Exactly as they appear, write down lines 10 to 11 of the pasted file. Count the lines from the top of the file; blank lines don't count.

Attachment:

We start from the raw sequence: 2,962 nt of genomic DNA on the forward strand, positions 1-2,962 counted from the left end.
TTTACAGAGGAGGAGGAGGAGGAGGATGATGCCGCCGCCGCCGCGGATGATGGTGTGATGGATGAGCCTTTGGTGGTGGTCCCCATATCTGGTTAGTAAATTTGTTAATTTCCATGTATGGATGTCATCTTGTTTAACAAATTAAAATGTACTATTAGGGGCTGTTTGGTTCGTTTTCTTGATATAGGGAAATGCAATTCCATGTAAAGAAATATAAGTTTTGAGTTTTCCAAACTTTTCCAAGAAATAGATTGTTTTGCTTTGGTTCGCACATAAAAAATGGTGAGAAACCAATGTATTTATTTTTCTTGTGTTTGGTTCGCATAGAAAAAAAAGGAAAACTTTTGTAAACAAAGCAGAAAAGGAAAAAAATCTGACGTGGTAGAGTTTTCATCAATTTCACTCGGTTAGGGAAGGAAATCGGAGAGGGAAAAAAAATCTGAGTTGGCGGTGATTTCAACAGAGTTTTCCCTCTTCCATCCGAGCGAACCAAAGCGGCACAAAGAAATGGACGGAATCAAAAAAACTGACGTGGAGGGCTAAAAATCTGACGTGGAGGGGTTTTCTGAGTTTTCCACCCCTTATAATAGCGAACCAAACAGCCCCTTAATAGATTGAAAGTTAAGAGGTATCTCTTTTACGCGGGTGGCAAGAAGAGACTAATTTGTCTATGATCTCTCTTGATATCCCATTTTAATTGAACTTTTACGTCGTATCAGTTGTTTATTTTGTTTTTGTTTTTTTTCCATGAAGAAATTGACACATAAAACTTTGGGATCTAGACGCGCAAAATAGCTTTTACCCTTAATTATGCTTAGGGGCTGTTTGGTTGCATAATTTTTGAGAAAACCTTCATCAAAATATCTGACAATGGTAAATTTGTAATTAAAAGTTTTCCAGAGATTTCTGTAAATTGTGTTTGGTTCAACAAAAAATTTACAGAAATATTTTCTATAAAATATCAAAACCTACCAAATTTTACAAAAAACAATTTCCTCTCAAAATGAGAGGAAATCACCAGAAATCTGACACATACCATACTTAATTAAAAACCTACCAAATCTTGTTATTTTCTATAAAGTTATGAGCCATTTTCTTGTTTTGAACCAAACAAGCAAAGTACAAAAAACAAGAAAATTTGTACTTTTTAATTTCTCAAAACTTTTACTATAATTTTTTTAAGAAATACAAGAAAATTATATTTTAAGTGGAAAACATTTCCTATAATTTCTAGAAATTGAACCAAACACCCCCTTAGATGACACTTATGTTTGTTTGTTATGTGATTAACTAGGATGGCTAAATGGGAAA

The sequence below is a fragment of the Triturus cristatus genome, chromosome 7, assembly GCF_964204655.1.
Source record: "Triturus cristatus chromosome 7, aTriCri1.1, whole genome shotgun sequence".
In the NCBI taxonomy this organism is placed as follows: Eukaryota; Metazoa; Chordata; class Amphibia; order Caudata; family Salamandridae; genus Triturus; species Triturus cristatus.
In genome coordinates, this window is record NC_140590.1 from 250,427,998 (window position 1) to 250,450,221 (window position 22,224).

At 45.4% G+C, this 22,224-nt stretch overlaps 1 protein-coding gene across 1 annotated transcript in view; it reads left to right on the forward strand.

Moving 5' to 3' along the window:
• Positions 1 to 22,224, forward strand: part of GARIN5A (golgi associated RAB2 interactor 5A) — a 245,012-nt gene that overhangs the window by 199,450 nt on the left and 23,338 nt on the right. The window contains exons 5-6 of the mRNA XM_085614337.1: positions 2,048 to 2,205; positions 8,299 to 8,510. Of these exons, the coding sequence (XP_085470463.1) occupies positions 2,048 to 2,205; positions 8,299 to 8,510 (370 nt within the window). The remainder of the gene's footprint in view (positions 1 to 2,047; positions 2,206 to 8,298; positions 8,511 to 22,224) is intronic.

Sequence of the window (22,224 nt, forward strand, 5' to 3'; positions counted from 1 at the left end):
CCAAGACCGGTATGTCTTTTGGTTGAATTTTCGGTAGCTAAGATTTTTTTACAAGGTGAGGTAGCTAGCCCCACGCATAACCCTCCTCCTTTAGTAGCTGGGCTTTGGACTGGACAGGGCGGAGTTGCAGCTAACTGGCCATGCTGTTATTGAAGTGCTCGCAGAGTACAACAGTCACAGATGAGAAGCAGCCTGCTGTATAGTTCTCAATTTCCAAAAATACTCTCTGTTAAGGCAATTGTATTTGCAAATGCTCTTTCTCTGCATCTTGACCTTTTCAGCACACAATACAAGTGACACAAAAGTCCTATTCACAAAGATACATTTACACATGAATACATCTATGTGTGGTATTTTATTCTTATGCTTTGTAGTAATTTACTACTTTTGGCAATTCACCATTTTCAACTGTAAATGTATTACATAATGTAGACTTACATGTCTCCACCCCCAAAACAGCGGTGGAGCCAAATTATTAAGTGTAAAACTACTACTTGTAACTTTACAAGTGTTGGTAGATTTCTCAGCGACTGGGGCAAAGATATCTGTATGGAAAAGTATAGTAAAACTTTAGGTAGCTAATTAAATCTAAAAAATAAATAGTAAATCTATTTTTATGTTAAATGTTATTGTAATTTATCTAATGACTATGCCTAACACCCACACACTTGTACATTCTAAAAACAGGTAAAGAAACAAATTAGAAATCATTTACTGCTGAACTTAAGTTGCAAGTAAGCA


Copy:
Sequence of the window (22,224 nt, forward strand, 5' to 3'; positions counted from 1 at the left end):
CCAAGACCGGTATGTCTTTTGGTTGAATTTTCGGTAGCTAAGATTTTTTTACAAGGTGAGGTAGCTAGCCCCACGCATAACCCTCCTCCTTTAGTAGCTGGGCTTTGGACTGGACAGGGCGGAGTTGCAGCTAACTGGCCATGCTGTTATTGAAGTGCTCGCAGAGTACAACAGTCACAGATGAGAAGCAGCCTGCTGTATAGTTCTCAATTTCCAAAAATACTCTCTGTTAAGGCAATTGTATTTGCAAATGCTCTTTCTCTGCATCTTGACCTTTTCAGCACACAATACAAGTGACACAAAAGTCCTATTCACAAAGATACATTTACACATGAATACATCTATGTGTGGTATTTTATTCTTATGCTTTGTAGTAATTTACTACTTTTGGCAATTCACCATTTTCAACTGTAAATGTATTACATAATGTAGACTTACATGTCTCCACCCCCAAAACAGCGGTGGAGCCAAATTATTAAGTGTAAAACTACTACTTGTAACTTTACAAGTGTTGGTAGATTTCTCAGCGACTGGGGCAAAGATATCTGTATGGAAAAGTATAGTAAAACTTTAGGTAGCTAATTAAATCTAAAAAATAAATAGTAAATCTATTTTTATGTTAAATGTTATTGTAATTTATCTAATGACTATGCCTAACACCCACACACTTGTACATTCTAAAAACAGGTAAAGAAACAAATTAGAAATCATTTACTGCTGAACTTAAGTTGCAAGTAAGCA